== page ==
By Gary M. White, MD
The solitary mastocytoma represents an aggregate of dermal mastocytes. It falls within the category of mastocytosis, along with TMEP, urticaria pigmentosa, systemic mastocytosis and bullous mastocytosis.
A solitary papulonodule present at birth or the first few weeks of life is most characteristic. It may have an orange peel surface and will urticate (Darier sign) or even blister upon stroking. Rarely, other mastocytomas may form. A general physical examination should be done and a CBC obtained.
These lesions usually resolve spontaneously in childhood. One study found the majority of cases resolving completely within 4–10 years [BJD 2016;174;411]. Surgical excision may be done. A high-potency topical steroid may decrease the size of the lesion. Some have suggested intralesional injection of triamcinolone. Avoidance of factors that trigger mast cell degranulation may be considered.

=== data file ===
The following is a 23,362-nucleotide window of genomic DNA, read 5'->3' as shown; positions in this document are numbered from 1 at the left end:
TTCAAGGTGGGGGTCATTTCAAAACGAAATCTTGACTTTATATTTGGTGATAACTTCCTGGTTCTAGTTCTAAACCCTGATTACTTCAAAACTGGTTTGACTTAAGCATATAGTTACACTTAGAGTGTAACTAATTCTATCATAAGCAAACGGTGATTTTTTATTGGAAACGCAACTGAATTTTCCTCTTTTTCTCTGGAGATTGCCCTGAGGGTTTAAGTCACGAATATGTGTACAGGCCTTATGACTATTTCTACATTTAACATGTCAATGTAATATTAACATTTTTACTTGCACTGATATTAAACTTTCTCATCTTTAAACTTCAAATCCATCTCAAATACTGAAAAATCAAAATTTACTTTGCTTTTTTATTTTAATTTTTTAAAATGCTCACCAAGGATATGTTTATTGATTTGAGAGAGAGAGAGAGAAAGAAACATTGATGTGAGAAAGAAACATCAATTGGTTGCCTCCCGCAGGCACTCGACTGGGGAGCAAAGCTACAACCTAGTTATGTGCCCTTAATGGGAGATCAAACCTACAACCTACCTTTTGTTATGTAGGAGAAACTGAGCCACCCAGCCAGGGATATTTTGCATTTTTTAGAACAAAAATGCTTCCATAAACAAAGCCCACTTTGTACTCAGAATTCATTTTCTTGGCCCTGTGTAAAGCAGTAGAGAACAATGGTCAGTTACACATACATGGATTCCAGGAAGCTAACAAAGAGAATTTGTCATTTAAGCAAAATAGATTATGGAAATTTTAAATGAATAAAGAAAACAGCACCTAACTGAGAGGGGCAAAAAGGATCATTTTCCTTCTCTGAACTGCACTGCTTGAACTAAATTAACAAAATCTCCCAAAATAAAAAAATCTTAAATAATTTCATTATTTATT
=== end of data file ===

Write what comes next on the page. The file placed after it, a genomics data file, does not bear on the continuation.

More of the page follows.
Solitary mastocytomas on the arms of infants.
Here is a mastocytoma urticating.
A 50-day-old baby girl presented with a skin colored raised lesion on the dorsal aspect of the left wrist since the age of 10 days, which gradually increased in size. On exam, it measured 2.5 cm in largest diameter. Indian J Dermatol 2014;59:634
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